Keep on truckin’

I am an avid fan of cars.  They have always been able to catch and hold my attention for hours on end, no matter what mood I might be in.  There’s just so much about them that interests me.  Some are showcases of modern engineering, others are impressive by virtue of sheer beauty.  The Jaguar E-type is a car that fits in the latter category.  It’s nearly in a league of its own when it comes to good looks.  When I’m old and impotent, I won’t need Viagra or any other pill geared towards rectifying erectile dysfunction to get me going.  Just show me a silhouette picture of the E-type Jag and I’ll be ready to take on the entire female population of Sweden, barring of course the small issue of horny 80-year olds not being very attractive.  But my ability to construe automotive design as a way to regulate blood flow to the penis is not today’s topic, far from it.  My gripe is with something quite a lot more bothersome.

A lorry.

A lorry

I travel long distances by car quite often, and it’s something I often take great pleasure in doing.  The mountainous landscape of southern Norway is breathtakingly beautiful, and the best way to see it, barring a personal airplane, is by car.  The act of driving is quite entertaining as well; changing gears smoothly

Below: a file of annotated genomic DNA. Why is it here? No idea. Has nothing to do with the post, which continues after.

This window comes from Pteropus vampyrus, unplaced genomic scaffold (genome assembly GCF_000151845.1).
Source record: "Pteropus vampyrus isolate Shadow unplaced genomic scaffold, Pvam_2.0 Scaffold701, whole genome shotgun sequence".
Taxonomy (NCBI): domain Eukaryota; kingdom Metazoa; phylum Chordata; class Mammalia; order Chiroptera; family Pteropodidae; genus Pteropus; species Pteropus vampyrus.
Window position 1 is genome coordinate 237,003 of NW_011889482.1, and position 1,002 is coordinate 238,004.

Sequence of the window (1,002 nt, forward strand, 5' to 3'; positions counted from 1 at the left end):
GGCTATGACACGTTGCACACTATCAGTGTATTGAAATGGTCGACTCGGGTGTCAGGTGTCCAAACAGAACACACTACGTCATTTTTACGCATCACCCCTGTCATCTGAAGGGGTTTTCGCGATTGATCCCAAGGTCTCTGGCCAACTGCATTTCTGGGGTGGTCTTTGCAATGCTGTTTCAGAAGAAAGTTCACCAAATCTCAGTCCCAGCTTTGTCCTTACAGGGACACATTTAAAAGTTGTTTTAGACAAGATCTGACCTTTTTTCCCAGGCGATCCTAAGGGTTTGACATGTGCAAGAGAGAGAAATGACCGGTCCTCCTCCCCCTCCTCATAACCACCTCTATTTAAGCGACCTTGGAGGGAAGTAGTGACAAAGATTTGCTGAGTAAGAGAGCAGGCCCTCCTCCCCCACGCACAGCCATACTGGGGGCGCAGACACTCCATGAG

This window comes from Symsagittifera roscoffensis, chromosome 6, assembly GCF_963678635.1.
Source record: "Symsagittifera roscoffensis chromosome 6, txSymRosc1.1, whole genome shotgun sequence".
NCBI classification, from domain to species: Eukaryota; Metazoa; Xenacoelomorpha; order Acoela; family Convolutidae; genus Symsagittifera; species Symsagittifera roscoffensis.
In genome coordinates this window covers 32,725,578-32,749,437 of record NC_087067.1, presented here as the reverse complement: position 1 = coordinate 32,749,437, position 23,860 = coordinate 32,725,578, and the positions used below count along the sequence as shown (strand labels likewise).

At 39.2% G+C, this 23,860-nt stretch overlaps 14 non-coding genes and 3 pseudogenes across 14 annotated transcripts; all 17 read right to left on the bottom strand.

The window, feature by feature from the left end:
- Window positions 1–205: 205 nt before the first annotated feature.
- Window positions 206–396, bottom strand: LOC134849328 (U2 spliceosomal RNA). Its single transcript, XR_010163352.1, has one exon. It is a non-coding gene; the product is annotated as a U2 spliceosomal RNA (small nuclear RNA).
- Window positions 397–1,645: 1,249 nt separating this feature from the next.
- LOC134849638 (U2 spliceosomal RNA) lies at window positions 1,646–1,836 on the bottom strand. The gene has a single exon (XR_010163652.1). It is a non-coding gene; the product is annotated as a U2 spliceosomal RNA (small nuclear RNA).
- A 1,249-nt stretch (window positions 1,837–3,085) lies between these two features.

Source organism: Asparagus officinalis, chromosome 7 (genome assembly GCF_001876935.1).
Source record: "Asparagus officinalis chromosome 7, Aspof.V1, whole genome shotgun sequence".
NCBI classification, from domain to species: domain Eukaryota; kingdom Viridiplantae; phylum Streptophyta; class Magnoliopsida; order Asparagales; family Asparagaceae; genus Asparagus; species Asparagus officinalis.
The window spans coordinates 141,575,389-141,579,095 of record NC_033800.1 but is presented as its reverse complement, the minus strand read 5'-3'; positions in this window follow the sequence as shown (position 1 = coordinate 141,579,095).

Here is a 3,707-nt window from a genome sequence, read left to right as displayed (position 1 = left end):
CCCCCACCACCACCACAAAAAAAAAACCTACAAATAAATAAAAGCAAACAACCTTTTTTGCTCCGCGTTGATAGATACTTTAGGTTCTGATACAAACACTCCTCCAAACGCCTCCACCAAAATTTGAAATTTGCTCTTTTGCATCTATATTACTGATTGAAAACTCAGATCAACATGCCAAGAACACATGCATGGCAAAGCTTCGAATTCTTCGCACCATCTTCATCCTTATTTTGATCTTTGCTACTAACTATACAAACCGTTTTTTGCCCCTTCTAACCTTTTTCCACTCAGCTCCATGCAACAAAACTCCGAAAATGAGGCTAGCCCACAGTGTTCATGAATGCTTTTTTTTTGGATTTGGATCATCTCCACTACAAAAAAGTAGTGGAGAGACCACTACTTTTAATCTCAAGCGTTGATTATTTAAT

Beautiful scenery

as the road climbs and descends into valleys and over mountain passes, winding along the topography like a graceful asphalt river.  But there is a fly in this tomato soup.  Actually that is an understatement; there’s a Saab Scania in my soup.  I am of course referring to lorries.

On my last drive home, I was stuck behind one of these motorised warehouses for over one hour.  The road was winding, and I was in a car with a whopping 63bhp and about as much torque as an electric tooth brush, so overtaking the lumbering behemoth wasn’t an option.  The road was also about as wide as my fingernail, meaning even if I had been in a sports car I still wouldn’t have been able to go past the lorry without a jet engine and wings.  So there I was, left to the good manners of a man who gets his opinions from the local radio station of wherever he’s delivering mattresses that week.

“This man was on a mission, and his mission was to make my life miserable.„

When I’m out driving, I’m usually quite the gentleman.  If someone comes up behind me with a speed greater than mine, I blink to the side and let them pass.  Should I catch up to someone who’s under the impression that 80 km/h means “80 only if you want to, but 50 is fine too”, I’ll give a few blinks of the turn indicator and signal that I’d like to overtake them by placing myself slightly towards the centre strip.  The lorry driver was not a gentleman, a fact he made quite clear by driving like he was alone in another dimension where time went a lot slower.  As I was being overtaken by squirrels and old women in electric wheelchairs, wondering if I was going to be home by the next ice age, I thought to myself: What kind of creature might be maneuvering the vessel I was currently stuck behind?  Furthermore, what is a lorryist really like?

“His sex life consists of picking up random hitchhikers…„